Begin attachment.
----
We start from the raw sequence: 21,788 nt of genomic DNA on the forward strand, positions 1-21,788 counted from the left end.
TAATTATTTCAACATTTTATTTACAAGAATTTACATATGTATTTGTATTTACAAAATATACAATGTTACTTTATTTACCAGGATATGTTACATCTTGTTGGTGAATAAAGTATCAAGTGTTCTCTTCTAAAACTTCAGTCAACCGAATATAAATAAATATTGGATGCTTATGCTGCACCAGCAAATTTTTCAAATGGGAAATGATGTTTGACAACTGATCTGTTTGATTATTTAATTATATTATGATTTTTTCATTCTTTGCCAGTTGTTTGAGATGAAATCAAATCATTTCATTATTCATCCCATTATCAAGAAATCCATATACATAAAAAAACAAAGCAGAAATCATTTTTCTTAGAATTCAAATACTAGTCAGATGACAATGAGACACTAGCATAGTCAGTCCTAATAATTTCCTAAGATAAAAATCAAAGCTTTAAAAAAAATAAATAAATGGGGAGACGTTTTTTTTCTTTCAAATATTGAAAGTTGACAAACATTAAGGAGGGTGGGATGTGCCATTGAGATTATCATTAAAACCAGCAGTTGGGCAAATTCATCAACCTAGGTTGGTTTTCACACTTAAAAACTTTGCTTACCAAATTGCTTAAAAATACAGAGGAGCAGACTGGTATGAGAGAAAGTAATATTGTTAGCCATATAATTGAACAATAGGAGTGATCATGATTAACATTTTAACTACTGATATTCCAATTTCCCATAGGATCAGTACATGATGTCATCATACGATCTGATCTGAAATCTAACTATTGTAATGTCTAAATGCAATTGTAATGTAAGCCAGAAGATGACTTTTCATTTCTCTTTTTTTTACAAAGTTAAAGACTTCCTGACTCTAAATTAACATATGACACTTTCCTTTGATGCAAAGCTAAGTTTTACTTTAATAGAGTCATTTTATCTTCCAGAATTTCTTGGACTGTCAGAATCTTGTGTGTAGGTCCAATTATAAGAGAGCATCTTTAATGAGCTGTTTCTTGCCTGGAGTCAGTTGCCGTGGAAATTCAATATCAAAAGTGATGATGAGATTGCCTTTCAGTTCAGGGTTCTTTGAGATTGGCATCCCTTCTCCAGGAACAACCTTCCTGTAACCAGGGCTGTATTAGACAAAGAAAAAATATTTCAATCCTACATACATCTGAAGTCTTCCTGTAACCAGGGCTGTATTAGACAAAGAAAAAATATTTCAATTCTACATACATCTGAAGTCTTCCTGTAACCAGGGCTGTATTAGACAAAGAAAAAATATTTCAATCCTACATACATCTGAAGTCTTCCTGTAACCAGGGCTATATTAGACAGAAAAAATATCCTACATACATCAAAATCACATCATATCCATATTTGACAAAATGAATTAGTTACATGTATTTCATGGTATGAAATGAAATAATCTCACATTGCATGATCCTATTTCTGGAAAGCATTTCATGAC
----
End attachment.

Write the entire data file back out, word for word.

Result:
We start from the raw sequence: 21,788 nt of genomic DNA on the forward strand, positions 1-21,788 counted from the left end.
TAATTATTTCAACATTTTATTTACAAGAATTTACATATGTATTTGTATTTACAAAATATACAATGTTACTTTATTTACCAGGATATGTTACATCTTGTTGGTGAATAAAGTATCAAGTGTTCTCTTCTAAAACTTCAGTCAACCGAATATAAATAAATATTGGATGCTTATGCTGCACCAGCAAATTTTTCAAATGGGAAATGATGTTTGACAACTGATCTGTTTGATTATTTAATTATATTATGATTTTTTCATTCTTTGCCAGTTGTTTGAGATGAAATCAAATCATTTCATTATTCATCCCATTATCAAGAAATCCATATACATAAAAAAACAAAGCAGAAATCATTTTTCTTAGAATTCAAATACTAGTCAGATGACAATGAGACACTAGCATAGTCAGTCCTAATAATTTCCTAAGATAAAAATCAAAGCTTTAAAAAAAATAAATAAATGGGGAGACGTTTTTTTTCTTTCAAATATTGAAAGTTGACAAACATTAAGGAGGGTGGGATGTGCCATTGAGATTATCATTAAAACCAGCAGTTGGGCAAATTCATCAACCTAGGTTGGTTTTCACACTTAAAAACTTTGCTTACCAAATTGCTTAAAAATACAGAGGAGCAGACTGGTATGAGAGAAAGTAATATTGTTAGCCATATAATTGAACAATAGGAGTGATCATGATTAACATTTTAACTACTGATATTCCAATTTCCCATAGGATCAGTACATGATGTCATCATACGATCTGATCTGAAATCTAACTATTGTAATGTCTAAATGCAATTGTAATGTAAGCCAGAAGATGACTTTTCATTTCTCTTTTTTTTACAAAGTTAAAGACTTCCTGACTCTAAATTAACATATGACACTTTCCTTTGATGCAAAGCTAAGTTTTACTTTAATAGAGTCATTTTATCTTCCAGAATTTCTTGGACTGTCAGAATCTTGTGTGTAGGTCCAATTATAAGAGAGCATCTTTAATGAGCTGTTTCTTGCCTGGAGTCAGTTGCCGTGGAAATTCAATATCAAAAGTGATGATGAGATTGCCTTTCAGTTCAGGGTTCTTTGAGATTGGCATCCCTTCTCCAGGAACAACCTTCCTGTAACCAGGGCTGTATTAGACAAAGAAAAAATATTTCAATCCTACATACATCTGAAGTCTTCCTGTAACCAGGGCTGTATTAGACAAAGAAAAAATATTTCAATTCTACATACATCTGAAGTCTTCCTGTAACCAGGGCTGTATTAGACAAAGAAAAAATATTTCAATCCTACATACATCTGAAGTCTTCCTGTAACCAGGGCTATATTAGACAGAAAAAATATCCTACATACATCAAAATCACATCATATCCATATTTGACAAAATGAATTAGTTACATGTATTTCATGGTATGAAATGAAATAATCTCACATTGCATGATCCTATTTCTGGAAAGCATTTCATGAC